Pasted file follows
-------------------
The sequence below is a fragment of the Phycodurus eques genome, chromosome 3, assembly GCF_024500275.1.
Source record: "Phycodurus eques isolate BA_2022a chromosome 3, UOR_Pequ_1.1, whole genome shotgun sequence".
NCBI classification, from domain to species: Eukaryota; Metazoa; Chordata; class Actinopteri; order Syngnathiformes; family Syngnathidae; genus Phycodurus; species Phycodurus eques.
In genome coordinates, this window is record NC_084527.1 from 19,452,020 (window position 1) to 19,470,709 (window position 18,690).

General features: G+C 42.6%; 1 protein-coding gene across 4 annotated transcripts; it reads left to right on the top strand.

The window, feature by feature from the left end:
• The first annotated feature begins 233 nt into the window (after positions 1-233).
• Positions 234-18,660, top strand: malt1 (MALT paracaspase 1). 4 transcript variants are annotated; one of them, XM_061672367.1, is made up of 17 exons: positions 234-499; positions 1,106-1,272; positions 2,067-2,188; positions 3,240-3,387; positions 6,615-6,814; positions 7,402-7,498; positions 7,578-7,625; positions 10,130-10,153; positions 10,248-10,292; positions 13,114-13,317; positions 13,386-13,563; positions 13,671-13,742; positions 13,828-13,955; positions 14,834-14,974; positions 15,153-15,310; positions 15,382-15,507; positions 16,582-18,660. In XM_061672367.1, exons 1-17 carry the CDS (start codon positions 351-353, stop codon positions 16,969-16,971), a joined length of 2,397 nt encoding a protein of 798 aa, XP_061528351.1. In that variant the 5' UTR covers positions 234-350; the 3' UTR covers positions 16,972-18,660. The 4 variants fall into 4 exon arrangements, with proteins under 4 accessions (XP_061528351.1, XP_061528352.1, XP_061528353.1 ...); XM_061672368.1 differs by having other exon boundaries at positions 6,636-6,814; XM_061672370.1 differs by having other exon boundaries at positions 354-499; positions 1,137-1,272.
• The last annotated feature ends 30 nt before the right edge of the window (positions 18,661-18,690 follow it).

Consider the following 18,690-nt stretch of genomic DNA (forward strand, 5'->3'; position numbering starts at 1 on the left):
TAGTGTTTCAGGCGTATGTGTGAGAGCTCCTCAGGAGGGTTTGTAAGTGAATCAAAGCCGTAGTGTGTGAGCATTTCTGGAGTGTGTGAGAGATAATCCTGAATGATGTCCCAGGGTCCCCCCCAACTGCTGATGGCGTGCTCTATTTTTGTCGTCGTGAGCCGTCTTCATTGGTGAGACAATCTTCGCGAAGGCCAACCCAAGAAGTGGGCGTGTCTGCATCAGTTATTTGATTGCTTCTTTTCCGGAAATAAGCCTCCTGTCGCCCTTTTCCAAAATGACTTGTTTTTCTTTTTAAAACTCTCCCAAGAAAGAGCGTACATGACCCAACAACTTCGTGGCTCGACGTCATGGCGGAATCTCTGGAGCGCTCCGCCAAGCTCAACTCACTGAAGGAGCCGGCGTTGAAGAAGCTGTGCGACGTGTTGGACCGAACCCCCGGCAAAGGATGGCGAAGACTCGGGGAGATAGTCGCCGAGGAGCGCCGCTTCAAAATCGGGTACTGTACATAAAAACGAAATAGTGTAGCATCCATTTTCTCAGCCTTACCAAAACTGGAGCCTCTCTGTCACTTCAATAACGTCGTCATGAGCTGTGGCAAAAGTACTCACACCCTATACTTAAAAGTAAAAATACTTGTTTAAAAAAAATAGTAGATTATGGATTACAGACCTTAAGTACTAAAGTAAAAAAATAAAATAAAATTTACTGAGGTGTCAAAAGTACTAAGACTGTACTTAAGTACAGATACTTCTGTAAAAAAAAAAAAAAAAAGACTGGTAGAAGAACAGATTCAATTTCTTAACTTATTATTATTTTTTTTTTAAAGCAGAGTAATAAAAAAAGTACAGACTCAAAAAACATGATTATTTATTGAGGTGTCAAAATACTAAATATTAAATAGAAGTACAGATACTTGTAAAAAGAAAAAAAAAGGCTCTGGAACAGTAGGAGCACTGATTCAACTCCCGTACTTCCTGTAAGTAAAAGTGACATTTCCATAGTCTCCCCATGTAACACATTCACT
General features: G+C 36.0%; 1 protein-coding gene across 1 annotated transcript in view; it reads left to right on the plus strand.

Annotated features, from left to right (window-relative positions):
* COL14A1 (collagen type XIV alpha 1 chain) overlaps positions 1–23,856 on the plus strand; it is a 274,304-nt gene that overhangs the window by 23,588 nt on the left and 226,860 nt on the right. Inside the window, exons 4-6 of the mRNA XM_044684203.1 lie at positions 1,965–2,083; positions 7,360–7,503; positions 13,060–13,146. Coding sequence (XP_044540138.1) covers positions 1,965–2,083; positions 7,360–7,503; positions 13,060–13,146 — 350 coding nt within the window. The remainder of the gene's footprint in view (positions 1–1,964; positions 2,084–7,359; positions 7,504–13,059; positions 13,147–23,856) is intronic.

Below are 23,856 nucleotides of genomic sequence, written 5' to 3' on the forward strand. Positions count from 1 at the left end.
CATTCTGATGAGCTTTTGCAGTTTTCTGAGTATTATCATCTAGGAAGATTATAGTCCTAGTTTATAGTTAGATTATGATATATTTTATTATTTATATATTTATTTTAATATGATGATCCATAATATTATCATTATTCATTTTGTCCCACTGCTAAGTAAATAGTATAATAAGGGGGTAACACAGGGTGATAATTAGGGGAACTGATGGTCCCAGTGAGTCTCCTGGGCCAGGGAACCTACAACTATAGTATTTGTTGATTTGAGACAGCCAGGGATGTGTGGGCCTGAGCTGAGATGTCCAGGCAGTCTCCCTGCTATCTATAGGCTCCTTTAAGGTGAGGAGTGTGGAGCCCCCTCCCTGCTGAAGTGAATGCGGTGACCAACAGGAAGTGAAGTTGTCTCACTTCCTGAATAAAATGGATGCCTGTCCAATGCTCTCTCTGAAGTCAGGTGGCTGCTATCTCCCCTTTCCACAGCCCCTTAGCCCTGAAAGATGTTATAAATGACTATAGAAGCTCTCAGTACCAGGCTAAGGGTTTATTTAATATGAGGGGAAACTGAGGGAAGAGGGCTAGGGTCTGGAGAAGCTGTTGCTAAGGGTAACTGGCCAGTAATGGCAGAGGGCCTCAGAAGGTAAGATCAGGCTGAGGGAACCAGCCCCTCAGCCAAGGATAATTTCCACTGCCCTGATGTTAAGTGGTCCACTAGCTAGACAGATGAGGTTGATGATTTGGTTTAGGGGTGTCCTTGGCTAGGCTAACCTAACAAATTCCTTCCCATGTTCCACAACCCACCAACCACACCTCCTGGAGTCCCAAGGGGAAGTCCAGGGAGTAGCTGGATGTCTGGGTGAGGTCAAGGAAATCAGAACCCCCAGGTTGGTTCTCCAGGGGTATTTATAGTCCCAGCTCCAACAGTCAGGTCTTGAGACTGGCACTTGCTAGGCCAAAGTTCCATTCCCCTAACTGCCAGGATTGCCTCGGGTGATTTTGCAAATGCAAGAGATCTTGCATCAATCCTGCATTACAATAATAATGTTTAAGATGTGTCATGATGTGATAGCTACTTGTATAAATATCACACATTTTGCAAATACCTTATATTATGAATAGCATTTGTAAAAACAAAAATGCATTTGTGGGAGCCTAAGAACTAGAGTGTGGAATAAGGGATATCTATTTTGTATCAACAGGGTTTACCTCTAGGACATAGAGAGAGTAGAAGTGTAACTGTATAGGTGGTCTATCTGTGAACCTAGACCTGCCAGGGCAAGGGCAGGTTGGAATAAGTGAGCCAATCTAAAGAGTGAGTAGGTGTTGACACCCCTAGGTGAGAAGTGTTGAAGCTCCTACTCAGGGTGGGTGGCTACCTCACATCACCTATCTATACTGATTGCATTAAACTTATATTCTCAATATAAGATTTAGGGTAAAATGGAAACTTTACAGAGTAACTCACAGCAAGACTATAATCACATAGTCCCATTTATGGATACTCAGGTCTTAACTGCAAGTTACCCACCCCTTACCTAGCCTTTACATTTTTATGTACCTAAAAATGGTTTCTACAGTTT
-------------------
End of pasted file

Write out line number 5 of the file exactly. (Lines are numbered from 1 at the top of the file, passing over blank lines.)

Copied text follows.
General features: G+C 42.6%; 1 protein-coding gene across 4 annotated transcripts; it reads left to right on the top strand.